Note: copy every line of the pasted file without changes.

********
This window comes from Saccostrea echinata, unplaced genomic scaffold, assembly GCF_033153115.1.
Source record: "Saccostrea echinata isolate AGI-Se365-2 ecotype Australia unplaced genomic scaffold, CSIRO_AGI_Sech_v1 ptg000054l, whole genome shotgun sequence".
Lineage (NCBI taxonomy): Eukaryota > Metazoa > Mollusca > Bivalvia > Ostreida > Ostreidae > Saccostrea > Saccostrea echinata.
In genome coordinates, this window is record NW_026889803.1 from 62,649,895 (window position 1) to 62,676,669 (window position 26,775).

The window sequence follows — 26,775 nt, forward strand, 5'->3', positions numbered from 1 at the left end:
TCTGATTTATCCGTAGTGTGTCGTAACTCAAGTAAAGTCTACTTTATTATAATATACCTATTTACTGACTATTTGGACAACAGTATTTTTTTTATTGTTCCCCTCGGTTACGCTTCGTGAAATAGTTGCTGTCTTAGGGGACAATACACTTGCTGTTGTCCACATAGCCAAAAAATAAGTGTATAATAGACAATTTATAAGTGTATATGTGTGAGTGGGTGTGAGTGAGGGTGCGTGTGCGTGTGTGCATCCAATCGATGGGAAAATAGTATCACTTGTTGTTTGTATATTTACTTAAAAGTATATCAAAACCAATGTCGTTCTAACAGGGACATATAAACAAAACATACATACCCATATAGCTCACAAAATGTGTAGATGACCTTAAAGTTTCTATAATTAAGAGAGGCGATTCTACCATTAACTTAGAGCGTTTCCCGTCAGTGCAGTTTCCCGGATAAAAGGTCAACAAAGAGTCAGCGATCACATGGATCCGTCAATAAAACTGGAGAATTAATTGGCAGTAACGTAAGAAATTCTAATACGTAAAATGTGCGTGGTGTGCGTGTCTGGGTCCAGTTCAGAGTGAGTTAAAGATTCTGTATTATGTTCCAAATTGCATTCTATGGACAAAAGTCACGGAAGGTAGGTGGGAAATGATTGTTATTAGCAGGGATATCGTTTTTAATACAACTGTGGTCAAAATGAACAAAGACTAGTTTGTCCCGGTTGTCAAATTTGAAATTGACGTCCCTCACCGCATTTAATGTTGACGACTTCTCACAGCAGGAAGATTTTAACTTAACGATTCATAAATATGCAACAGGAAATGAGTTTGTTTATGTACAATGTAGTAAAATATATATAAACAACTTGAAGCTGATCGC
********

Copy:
This window comes from Saccostrea echinata, unplaced genomic scaffold, assembly GCF_033153115.1.
Source record: "Saccostrea echinata isolate AGI-Se365-2 ecotype Australia unplaced genomic scaffold, CSIRO_AGI_Sech_v1 ptg000054l, whole genome shotgun sequence".
Lineage (NCBI taxonomy): Eukaryota > Metazoa > Mollusca > Bivalvia > Ostreida > Ostreidae > Saccostrea > Saccostrea echinata.
In genome coordinates, this window is record NW_026889803.1 from 62,649,895 (window position 1) to 62,676,669 (window position 26,775).

The window sequence follows — 26,775 nt, forward strand, 5'->3', positions numbered from 1 at the left end:
TCTGATTTATCCGTAGTGTGTCGTAACTCAAGTAAAGTCTACTTTATTATAATATACCTATTTACTGACTATTTGGACAACAGTATTTTTTTTATTGTTCCCCTCGGTTACGCTTCGTGAAATAGTTGCTGTCTTAGGGGACAATACACTTGCTGTTGTCCACATAGCCAAAAAATAAGTGTATAATAGACAATTTATAAGTGTATATGTGTGAGTGGGTGTGAGTGAGGGTGCGTGTGCGTGTGTGCATCCAATCGATGGGAAAATAGTATCACTTGTTGTTTGTATATTTACTTAAAAGTATATCAAAACCAATGTCGTTCTAACAGGGACATATAAACAAAACATACATACCCATATAGCTCACAAAATGTGTAGATGACCTTAAAGTTTCTATAATTAAGAGAGGCGATTCTACCATTAACTTAGAGCGTTTCCCGTCAGTGCAGTTTCCCGGATAAAAGGTCAACAAAGAGTCAGCGATCACATGGATCCGTCAATAAAACTGGAGAATTAATTGGCAGTAACGTAAGAAATTCTAATACGTAAAATGTGCGTGGTGTGCGTGTCTGGGTCCAGTTCAGAGTGAGTTAAAGATTCTGTATTATGTTCCAAATTGCATTCTATGGACAAAAGTCACGGAAGGTAGGTGGGAAATGATTGTTATTAGCAGGGATATCGTTTTTAATACAACTGTGGTCAAAATGAACAAAGACTAGTTTGTCCCGGTTGTCAAATTTGAAATTGACGTCCCTCACCGCATTTAATGTTGACGACTTCTCACAGCAGGAAGATTTTAACTTAACGATTCATAAATATGCAACAGGAAATGAGTTTGTTTATGTACAATGTAGTAAAATATATATAAACAACTTGAAGCTGATCGC